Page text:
Illinois business and labor organizations joined with Ameren Illinois Tuesday to outline a legislative proposal that could, over 10 years, accelerate rebuilding aging natural gas delivery infrastructure while maintaining regulatory oversight.

Ameren Illinois, which is regulated by the Illinois Commerce Commission (ICC), maintains close to 1,250 miles of natural gas transmission lines and nearly 17,000 miles of delivery lines that feed service to more than 806,000 Illinois customers within a 43,700 square-mile territory in Central and Southern Illinois.

Under the Natural Gas Modernization, Public Safety & Jobs Act (SB 1665/HB 2414), Ameren Illinois would invest $330 million and create 250 jobs to boost efforts to update its gas transmission, distribution and storage facilities. The 10-year blueprint is designed to reduce nonhazardous leaks and trim maintenance costs while delivering long-term savings for customers. The ICC would monitor the process and level penalties if the utility fails to comply.

“This is an opportunity for Illinois to develop an important long-term energy infrastructure strategy and plan that creates savings and benefits for our customers while helping grow our economy,” said Ameren Illinois CEO Richard Mark. “The natural gas plan will help lay the foundation for economic development for years to come. As other states aggressively modernize and upgrade their natural gas infrastructures, Illinois cannot afford to fall behind.”

A typical Ameren Illinois residential natural gas customer (using 785 therms annually) would experience an average increase of $3.70/year, or about 0.5% of the total gas bill, for each year of the 10-year program, the utility said.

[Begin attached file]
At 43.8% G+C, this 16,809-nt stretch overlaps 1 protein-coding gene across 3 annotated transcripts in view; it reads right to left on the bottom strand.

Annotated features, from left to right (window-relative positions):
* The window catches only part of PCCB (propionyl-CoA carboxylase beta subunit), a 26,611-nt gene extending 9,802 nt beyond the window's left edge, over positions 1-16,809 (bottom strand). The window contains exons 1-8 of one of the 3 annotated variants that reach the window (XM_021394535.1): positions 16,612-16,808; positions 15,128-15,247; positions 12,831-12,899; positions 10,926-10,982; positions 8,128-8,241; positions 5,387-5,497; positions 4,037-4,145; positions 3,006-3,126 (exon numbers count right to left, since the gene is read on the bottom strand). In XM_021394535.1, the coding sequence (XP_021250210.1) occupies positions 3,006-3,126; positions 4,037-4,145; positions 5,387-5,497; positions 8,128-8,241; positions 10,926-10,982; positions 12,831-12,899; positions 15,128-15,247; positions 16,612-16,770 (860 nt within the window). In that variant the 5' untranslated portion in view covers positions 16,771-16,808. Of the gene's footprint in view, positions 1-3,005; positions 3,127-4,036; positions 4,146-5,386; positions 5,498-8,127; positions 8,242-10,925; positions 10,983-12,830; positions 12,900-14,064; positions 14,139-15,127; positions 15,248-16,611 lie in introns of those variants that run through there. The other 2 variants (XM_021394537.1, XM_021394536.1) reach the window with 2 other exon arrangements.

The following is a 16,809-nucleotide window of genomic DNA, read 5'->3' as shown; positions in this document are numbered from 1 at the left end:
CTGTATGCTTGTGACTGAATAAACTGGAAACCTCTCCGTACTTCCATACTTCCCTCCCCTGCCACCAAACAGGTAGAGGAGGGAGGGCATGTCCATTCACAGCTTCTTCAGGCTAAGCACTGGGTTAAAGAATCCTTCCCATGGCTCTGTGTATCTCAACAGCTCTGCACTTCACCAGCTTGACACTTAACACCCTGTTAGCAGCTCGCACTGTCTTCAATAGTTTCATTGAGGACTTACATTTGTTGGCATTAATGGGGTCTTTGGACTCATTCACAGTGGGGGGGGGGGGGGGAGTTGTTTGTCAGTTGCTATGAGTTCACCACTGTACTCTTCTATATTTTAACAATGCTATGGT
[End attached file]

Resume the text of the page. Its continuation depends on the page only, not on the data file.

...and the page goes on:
“A strong, modern energy infrastructure is critical to retaining and attracting employers who put Illinoisans to work,” said Illinois Business Roundtable President Jeff Mays. “Illinois can regain its economic strength by creating vibrant employer growth, investing in technology and embracing new ways of doing things.”

Because predictable cost recovery would be needed to enable the utilities to raise capital and borrow money at reasonable rates to make long-term investments and modernization plans, the proposal would allow participating natural gas utilities to recover their delivery service costs through a performance-based formula rate approved by the ICC, based on annual reviews and a regular, transparent process.

The updated regulatory framework would enable the gas utilities to more quickly recover their initial upfront costs and accelerate modernization efforts designed to meet stricter federal pipeline safety standards imposed by Congress in 2011, Ameren Illinois said.

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